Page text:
...aka: Fourth Mrs. Anderson, The
...aka: Fourth Victim, The
...aka: In fondo alla piscina
...aka: Last Mrs. Anderson, The
Watchable, though tame, bland and ultimately forgettable, little Italian/ Spanish mystery, or "giallo" if you prefer, from the director of HORROR EXPRESS (1972) and IT HAPPENED AT NIGHTMARE INN (1973). Handsome, reclusive, middle-aged British playboy Arthur Anderson (Michael Craig) is having a hard time keeping a wife. In fact, he's lost no less than three in recent years, all in tragic "accidents." His first wife died in a car crash ("faulty breaks"), his second fell to her death at a construction site and his most recent wife, Gladys, is found floating face up in the swimming pool as the film opens. A later autopsy on wife #3 reveals that she was loaded down with a fatal dose of barbituates before taking her fatal swim. The fact Arthur has collected over 160 thousand pounds of insurance money on his three former wives raises suspicions, so he's brought to trial for murder. Thanks to lack of evidence and testimony from Arthur's faithful maid Felicity Downing (Miranda Campa), that sheds light on Gladys' drug addiction and suicidal tendencies, Arthur is acquitted of all charges. Inspector Dunphy (José Luis López Vázquez) of Scotland Yard isn't so convinced and decides to investigate.
The same night he returns home from the trial, Arthur finds his curiously friendly and aggressive neighbor Julie Spencer (Carroll Baker), who he's never met before this evening, taking a dip in his pool. He shoos her off, but the two eventually find themselves drawn to one another, become romantically involved and go through with a quickie marriage ceremony. Is this going to spell death for the fourth Mrs. Anderson? And what gives with the bizarre woman in sunglasses and a black cape (played by Marina Malfatti) who's been lurking around outside? I could easily reveal the obvious false identity of Baker's character, what she's really up to and the third reel twists, because you've probably already seen all of them before, but I won't go into too much detail because that would spoil whatever pleasures the film has to offer, minor as they may be.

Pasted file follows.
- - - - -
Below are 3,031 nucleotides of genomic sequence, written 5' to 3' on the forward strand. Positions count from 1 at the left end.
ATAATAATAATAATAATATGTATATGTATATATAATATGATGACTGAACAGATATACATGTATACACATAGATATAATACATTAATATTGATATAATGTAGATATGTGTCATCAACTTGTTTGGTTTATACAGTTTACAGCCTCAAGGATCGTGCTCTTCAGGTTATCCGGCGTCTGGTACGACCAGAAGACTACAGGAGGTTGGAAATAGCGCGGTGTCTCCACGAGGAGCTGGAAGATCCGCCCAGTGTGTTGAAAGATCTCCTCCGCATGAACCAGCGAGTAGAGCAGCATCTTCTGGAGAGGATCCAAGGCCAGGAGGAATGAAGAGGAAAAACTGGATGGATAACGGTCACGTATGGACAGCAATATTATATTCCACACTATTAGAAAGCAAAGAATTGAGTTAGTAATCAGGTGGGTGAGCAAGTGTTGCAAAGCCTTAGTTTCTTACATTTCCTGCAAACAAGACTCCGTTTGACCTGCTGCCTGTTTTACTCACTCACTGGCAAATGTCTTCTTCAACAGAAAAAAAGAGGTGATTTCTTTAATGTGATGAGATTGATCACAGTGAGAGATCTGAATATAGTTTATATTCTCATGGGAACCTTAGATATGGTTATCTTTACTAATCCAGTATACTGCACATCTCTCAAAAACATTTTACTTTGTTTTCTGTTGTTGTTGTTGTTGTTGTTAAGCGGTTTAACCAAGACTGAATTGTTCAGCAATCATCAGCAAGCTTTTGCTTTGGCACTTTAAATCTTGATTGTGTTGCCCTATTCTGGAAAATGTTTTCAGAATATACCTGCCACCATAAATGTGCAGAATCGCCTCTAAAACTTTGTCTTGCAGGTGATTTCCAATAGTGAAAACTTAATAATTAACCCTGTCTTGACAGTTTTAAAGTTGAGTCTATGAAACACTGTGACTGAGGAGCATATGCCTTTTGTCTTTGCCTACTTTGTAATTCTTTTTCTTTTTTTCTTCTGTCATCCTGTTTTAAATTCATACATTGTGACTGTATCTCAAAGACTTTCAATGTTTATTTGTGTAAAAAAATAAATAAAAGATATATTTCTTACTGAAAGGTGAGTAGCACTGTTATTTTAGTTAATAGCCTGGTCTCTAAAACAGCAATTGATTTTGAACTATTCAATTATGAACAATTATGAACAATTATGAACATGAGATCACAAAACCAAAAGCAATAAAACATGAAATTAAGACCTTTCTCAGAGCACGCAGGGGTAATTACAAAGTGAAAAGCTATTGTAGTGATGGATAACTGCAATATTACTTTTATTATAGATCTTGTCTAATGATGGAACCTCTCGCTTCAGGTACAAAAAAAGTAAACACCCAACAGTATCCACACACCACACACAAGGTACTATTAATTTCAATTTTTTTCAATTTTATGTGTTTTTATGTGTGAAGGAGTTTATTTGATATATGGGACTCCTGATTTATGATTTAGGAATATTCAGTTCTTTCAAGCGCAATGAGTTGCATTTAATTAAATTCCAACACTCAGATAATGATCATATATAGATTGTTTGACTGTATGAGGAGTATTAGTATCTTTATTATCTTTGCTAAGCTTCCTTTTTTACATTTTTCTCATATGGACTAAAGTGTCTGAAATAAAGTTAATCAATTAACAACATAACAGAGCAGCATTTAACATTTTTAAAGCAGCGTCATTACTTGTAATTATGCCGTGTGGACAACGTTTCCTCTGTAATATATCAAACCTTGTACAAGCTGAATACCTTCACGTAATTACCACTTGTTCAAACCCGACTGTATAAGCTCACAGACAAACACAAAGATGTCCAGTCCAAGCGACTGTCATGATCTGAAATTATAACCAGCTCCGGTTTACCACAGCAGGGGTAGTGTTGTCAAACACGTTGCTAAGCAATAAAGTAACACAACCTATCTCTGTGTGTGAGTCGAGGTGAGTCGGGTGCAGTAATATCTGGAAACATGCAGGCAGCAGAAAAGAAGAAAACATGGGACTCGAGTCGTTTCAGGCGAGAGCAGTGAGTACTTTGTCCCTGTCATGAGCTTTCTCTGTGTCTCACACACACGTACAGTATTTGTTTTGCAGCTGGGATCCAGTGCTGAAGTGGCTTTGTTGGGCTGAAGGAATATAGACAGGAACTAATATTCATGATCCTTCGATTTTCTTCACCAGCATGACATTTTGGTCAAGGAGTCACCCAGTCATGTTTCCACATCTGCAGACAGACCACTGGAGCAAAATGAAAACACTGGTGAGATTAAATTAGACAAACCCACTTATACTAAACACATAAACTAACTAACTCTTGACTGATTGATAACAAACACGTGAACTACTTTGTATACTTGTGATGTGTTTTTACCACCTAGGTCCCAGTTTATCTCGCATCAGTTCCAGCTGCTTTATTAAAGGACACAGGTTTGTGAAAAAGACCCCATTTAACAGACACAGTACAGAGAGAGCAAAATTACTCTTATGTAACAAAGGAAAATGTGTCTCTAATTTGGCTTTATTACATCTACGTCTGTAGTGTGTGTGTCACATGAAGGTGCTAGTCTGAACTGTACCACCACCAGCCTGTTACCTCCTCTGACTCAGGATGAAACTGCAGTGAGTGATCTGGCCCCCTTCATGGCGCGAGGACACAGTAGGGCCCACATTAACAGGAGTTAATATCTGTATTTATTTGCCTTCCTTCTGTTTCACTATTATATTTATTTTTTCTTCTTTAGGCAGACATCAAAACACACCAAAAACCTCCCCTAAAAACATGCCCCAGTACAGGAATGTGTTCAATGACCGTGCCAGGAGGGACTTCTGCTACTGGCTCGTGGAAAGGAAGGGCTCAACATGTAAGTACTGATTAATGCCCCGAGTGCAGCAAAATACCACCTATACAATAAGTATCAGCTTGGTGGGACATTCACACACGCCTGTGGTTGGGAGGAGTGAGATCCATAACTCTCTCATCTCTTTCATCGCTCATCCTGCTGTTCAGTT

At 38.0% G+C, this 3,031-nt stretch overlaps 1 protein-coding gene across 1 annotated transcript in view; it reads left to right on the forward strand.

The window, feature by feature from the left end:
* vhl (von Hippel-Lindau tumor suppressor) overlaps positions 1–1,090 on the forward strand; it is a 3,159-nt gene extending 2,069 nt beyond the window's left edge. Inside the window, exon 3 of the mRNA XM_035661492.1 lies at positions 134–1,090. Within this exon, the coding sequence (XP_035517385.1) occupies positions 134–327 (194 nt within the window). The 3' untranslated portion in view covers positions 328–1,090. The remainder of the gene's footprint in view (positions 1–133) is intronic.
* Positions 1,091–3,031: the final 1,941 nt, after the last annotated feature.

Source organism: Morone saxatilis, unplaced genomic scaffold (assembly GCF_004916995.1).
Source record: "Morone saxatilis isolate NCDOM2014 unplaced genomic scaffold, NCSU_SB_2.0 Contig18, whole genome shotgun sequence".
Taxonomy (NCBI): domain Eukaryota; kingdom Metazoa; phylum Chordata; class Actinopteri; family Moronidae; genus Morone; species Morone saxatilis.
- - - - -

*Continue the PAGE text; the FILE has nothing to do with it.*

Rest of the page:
Silly, though competently done, this film takes over an hour to generate much interest and even then it doesn't offer up too much in the way of mystery or excitement. The score isn't bad, though, and the cast acquit themselves fairly well. Baker had been a major Hollywood star after her Oscar nominated turn in the controversial BABY DOLL (1956), but her career took a nosedive after the failure of the biopic HARLOW (1965), so she ended up in Europe in the late 60s and early 70s starring in giallo thrillers, some of which were X-rated at the time of release but are mild by today's standards. Other titles starring her include PARANOIA (1968), THE SWEET BODY OF DEBORAH (1968), A QUIET PLACE TO KILL (1969), SO SWEET... SO PERVERSE (1969), the deadly dull KNIFE OF ICE (1972) and others. Though Baker does well enough here, the biggest surprise is Malfatti in what might be her best role in one of these films. She failed to make much of an impression in either lead roles (such as in THE NIGHT EVELYN CAME OUT OF THE GRAVE, a film that was all-but-stolen by Erika Blanc) or supporting ones (in SEVEN BLOOD-STAINED ORCHIDS she was asked to do nothing but disrobe and die), but here she's given the more interesting part and does an effective job playing a psycho.
So it's not really worth seeking out unless you're a giallo completist, though it is extremely rare. This film was never released in the U.S. on either video or DVD. In fact, the only country that saw a legit home video release was Greece. About twenty years ago it was released on the Master Home Video label and came in a misleading box that seemed to promise titilation when in fact the film has no nudity and almost no violence to speak of.